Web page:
dc.contributor.authorKuleesha, Yadav
dc.contributor.authorPuah, Wee Choo
dc.contributor.authorWasser, Martin
dc.date.accessioned2016-08-04T07:07:13Z
dc.date.available2016-08-04T07:07:13Z
dc.date.issued2016
dc.identifier.citationKuleesha, Y., Puah, W. C., & Wasser, M. (2016). Live imaging of muscle histolysis in Drosophila metamorphosis. BMC Developmental Biology, 16, 12-.en_US
dc.identifier.issn1471-213Xen_US
dc.identifier.urihttp://hdl.handle.net/10220/41061
dc.description.abstractBackground: The contribution of programmed cell death (PCD) to muscle wasting disorders remains a matter of debate. Drosophila melanogaster metamorphosis offers the opportunity to study muscle cell death in the context of development. Using live cell imaging of the abdomen, two groups of larval muscles can be observed, doomed muscles that undergo histolysis and persistent muscles that are remodelled and survive into adulthood. Method: To identify and characterize genes that control the decision between survival and cell death of muscles, we developed a method comprising in vivo imaging, targeted gene perturbation and time-lapse image analysis. Our approach enabled us to study the cytological and temporal aspects of abnormal cell death phenotypes. Results: In a previous genetic screen for genes controlling muscle size and cell death in metamorphosis, we identified gene perturbations that induced cell death of persistent or inhibit histolysis of doomed larval muscles. RNA interference (RNAi) of the genes encoding the helicase Rm62 and the lysosomal Cathepsin-L homolog Cysteine proteinase 1 (Cp1) caused premature cell death of persistent muscle in early and mid-pupation, respectively. Silencing of the transcriptional co-repressor Atrophin inhibited histolysis of doomed muscles. Overexpression of dominant-negative Target of Rapamycin (TOR) delayed the histolysis of a subset of doomed and induced ablation of all persistent muscles. RNAi of AMPKα, which encodes a subunit of the AMPK protein complex that senses AMP and promotes ATP formation, led to loss of attachment and a spherical morphology. None of the perturbations affected the survival of newly formed adult muscles, suggesting that the method is useful to find genes that are crucial for the survival of metabolically challenged muscles, like those undergoing atrophy. The ablation of persistent muscles did not affect eclosion of adult flies. Conclusions: Live imaging is a versatile approach to uncover gene functions that are required for the survival of muscle undergoing remodelling, yet are dispensable for other adult muscles. Our approach promises to identify molecular mechanisms that can explain the resilience of muscles to PCD.en_US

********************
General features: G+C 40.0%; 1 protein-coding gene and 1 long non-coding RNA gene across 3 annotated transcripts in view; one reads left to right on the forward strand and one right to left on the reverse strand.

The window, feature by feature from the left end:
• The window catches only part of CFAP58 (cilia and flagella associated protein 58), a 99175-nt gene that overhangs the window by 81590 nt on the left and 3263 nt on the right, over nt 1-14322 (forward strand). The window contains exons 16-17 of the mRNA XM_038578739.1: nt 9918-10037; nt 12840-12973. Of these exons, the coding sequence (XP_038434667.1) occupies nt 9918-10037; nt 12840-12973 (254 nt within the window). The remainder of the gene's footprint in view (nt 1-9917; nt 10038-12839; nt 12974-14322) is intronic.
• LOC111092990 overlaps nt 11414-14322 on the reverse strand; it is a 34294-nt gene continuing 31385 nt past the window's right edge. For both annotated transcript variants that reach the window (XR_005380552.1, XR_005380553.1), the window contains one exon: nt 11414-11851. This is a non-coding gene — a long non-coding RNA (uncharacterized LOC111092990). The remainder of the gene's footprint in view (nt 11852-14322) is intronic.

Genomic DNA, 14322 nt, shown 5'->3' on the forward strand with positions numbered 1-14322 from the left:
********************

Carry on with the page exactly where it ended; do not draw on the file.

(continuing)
dc.description.sponsorshipASTAR (Agency for Sci., Tech. and Research, S’pore)en_US
dc.format.extent18 p.en_US
dc.language.isoenen_US
dc.relation.ispartofseriesBMC Developmental Biologyen_US
dc.rights© 2016 Kuleesha et al. Open Access This article is distributed under the terms of the Creative Commons Attribution 4.0 International License (http://creativecommons.org/licenses/by/4.0/), which permits unrestricted use, distribution, and reproduction in any medium, provided you give appropriate credit to the original author(s) and the source, provide a link to the Creative Commons license, and indicate if changes were made. The Creative Commons Public Domain Dedication waiver (http://creativecommons.org/publicdomain/zero/1.0/) applies to the data made available in this article, unless otherwise stateden_US
dc.subjectLive imagingen_US
dc.subjectDrosophilaen_US
dc.titleLive imaging of muscle histolysis in Drosophila metamorphosisen_US
dc.typeJournal Article
dc.contributor.schoolSchool of Computer Engineeringen_US
dc.identifier.doihttp://dx.doi.org/10.1186/s12861-016-0113-1
dc.description.versionPublished versionen_US


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